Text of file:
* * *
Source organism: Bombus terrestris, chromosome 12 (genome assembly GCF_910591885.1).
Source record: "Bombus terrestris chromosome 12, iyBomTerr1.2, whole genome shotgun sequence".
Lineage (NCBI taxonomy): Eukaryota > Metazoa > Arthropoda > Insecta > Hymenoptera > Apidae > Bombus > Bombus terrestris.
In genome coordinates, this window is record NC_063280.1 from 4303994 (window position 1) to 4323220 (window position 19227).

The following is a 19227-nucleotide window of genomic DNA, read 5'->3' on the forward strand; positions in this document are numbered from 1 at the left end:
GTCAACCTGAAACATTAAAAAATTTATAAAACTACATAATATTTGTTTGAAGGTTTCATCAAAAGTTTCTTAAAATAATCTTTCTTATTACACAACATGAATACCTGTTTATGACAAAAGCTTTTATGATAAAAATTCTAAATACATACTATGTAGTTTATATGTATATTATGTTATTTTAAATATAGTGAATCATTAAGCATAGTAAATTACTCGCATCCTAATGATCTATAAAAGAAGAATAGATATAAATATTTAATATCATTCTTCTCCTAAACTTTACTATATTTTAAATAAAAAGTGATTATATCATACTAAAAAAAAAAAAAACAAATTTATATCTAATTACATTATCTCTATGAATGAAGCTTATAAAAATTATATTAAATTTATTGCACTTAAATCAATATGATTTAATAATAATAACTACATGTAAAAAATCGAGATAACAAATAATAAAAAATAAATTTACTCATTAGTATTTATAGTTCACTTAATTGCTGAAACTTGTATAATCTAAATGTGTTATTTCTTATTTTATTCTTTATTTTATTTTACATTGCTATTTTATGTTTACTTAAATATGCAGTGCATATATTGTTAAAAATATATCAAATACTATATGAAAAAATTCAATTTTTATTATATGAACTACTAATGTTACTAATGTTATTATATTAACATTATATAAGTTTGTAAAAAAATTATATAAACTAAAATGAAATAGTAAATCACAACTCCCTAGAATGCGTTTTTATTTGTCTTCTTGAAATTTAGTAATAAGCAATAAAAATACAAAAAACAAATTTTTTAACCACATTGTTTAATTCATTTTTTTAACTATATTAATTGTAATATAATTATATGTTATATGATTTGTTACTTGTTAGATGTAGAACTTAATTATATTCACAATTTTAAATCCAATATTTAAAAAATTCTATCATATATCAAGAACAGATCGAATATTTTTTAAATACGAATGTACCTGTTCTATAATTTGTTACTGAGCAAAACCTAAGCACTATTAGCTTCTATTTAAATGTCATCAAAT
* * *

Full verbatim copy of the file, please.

Source organism: Bombus terrestris, chromosome 12 (genome assembly GCF_910591885.1).
Source record: "Bombus terrestris chromosome 12, iyBomTerr1.2, whole genome shotgun sequence".
Lineage (NCBI taxonomy): Eukaryota > Metazoa > Arthropoda > Insecta > Hymenoptera > Apidae > Bombus > Bombus terrestris.
In genome coordinates, this window is record NC_063280.1 from 4303994 (window position 1) to 4323220 (window position 19227).

The following is a 19227-nucleotide window of genomic DNA, read 5'->3' on the forward strand; positions in this document are numbered from 1 at the left end:
GTCAACCTGAAACATTAAAAAATTTATAAAACTACATAATATTTGTTTGAAGGTTTCATCAAAAGTTTCTTAAAATAATCTTTCTTATTACACAACATGAATACCTGTTTATGACAAAAGCTTTTATGATAAAAATTCTAAATACATACTATGTAGTTTATATGTATATTATGTTATTTTAAATATAGTGAATCATTAAGCATAGTAAATTACTCGCATCCTAATGATCTATAAAAGAAGAATAGATATAAATATTTAATATCATTCTTCTCCTAAACTTTACTATATTTTAAATAAAAAGTGATTATATCATACTAAAAAAAAAAAAAACAAATTTATATCTAATTACATTATCTCTATGAATGAAGCTTATAAAAATTATATTAAATTTATTGCACTTAAATCAATATGATTTAATAATAATAACTACATGTAAAAAATCGAGATAACAAATAATAAAAAATAAATTTACTCATTAGTATTTATAGTTCACTTAATTGCTGAAACTTGTATAATCTAAATGTGTTATTTCTTATTTTATTCTTTATTTTATTTTACATTGCTATTTTATGTTTACTTAAATATGCAGTGCATATATTGTTAAAAATATATCAAATACTATATGAAAAAATTCAATTTTTATTATATGAACTACTAATGTTACTAATGTTATTATATTAACATTATATAAGTTTGTAAAAAAATTATATAAACTAAAATGAAATAGTAAATCACAACTCCCTAGAATGCGTTTTTATTTGTCTTCTTGAAATTTAGTAATAAGCAATAAAAATACAAAAAACAAATTTTTTAACCACATTGTTTAATTCATTTTTTTAACTATATTAATTGTAATATAATTATATGTTATATGATTTGTTACTTGTTAGATGTAGAACTTAATTATATTCACAATTTTAAATCCAATATTTAAAAAATTCTATCATATATCAAGAACAGATCGAATATTTTTTAAATACGAATGTACCTGTTCTATAATTTGTTACTGAGCAAAACCTAAGCACTATTAGCTTCTATTTAAATGTCATCAAAT